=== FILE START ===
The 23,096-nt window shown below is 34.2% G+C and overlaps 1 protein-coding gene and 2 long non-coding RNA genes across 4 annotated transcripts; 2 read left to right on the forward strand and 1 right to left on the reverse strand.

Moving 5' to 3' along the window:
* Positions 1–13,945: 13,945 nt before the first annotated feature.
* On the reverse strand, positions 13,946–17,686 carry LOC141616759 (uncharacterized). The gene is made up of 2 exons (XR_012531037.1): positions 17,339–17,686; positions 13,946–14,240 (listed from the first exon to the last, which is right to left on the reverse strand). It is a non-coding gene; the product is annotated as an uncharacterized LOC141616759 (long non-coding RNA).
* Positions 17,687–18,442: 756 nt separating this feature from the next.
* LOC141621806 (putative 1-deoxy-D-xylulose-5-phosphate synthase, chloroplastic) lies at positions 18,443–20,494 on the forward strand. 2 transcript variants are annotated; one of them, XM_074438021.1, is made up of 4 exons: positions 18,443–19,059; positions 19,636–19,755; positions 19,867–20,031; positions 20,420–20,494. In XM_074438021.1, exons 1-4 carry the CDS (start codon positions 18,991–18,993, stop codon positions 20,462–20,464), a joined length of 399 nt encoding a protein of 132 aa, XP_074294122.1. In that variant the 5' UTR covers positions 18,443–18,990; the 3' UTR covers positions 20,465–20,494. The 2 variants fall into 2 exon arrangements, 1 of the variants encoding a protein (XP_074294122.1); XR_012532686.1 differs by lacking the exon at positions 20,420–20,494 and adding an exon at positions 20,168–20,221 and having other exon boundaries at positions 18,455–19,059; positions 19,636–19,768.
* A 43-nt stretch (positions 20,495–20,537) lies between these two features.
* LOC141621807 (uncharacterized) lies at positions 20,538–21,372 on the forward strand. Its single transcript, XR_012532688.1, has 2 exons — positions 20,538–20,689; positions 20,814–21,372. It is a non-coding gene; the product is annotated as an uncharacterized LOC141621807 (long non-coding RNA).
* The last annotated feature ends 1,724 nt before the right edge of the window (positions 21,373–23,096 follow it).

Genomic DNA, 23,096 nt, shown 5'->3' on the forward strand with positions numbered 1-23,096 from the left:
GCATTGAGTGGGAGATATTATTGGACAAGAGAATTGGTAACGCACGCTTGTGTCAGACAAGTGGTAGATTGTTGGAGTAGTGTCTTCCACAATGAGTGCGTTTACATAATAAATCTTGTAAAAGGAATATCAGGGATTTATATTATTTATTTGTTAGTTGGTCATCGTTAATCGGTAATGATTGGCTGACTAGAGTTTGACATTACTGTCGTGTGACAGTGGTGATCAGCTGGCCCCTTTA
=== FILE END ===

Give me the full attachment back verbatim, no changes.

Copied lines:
The 23,096-nt window shown below is 34.2% G+C and overlaps 1 protein-coding gene and 2 long non-coding RNA genes across 4 annotated transcripts; 2 read left to right on the forward strand and 1 right to left on the reverse strand.

Moving 5' to 3' along the window:
* Positions 1–13,945: 13,945 nt before the first annotated feature.
* On the reverse strand, positions 13,946–17,686 carry LOC141616759 (uncharacterized). The gene is made up of 2 exons (XR_012531037.1): positions 17,339–17,686; positions 13,946–14,240 (listed from the first exon to the last, which is right to left on the reverse strand). It is a non-coding gene; the product is annotated as an uncharacterized LOC141616759 (long non-coding RNA).
* Positions 17,687–18,442: 756 nt separating this feature from the next.
* LOC141621806 (putative 1-deoxy-D-xylulose-5-phosphate synthase, chloroplastic) lies at positions 18,443–20,494 on the forward strand. 2 transcript variants are annotated; one of them, XM_074438021.1, is made up of 4 exons: positions 18,443–19,059; positions 19,636–19,755; positions 19,867–20,031; positions 20,420–20,494. In XM_074438021.1, exons 1-4 carry the CDS (start codon positions 18,991–18,993, stop codon positions 20,462–20,464), a joined length of 399 nt encoding a protein of 132 aa, XP_074294122.1. In that variant the 5' UTR covers positions 18,443–18,990; the 3' UTR covers positions 20,465–20,494. The 2 variants fall into 2 exon arrangements, 1 of the variants encoding a protein (XP_074294122.1); XR_012532686.1 differs by lacking the exon at positions 20,420–20,494 and adding an exon at positions 20,168–20,221 and having other exon boundaries at positions 18,455–19,059; positions 19,636–19,768.
* A 43-nt stretch (positions 20,495–20,537) lies between these two features.
* LOC141621807 (uncharacterized) lies at positions 20,538–21,372 on the forward strand. Its single transcript, XR_012532688.1, has 2 exons — positions 20,538–20,689; positions 20,814–21,372. It is a non-coding gene; the product is annotated as an uncharacterized LOC141621807 (long non-coding RNA).
* The last annotated feature ends 1,724 nt before the right edge of the window (positions 21,373–23,096 follow it).

Genomic DNA, 23,096 nt, shown 5'->3' on the forward strand with positions numbered 1-23,096 from the left:
GCATTGAGTGGGAGATATTATTGGACAAGAGAATTGGTAACGCACGCTTGTGTCAGACAAGTGGTAGATTGTTGGAGTAGTGTCTTCCACAATGAGTGCGTTTACATAATAAATCTTGTAAAAGGAATATCAGGGATTTATATTATTTATTTGTTAGTTGGTCATCGTTAATCGGTAATGATTGGCTGACTAGAGTTTGACATTACTGTCGTGTGACAGTGGTGATCAGCTGGCCCCTTTA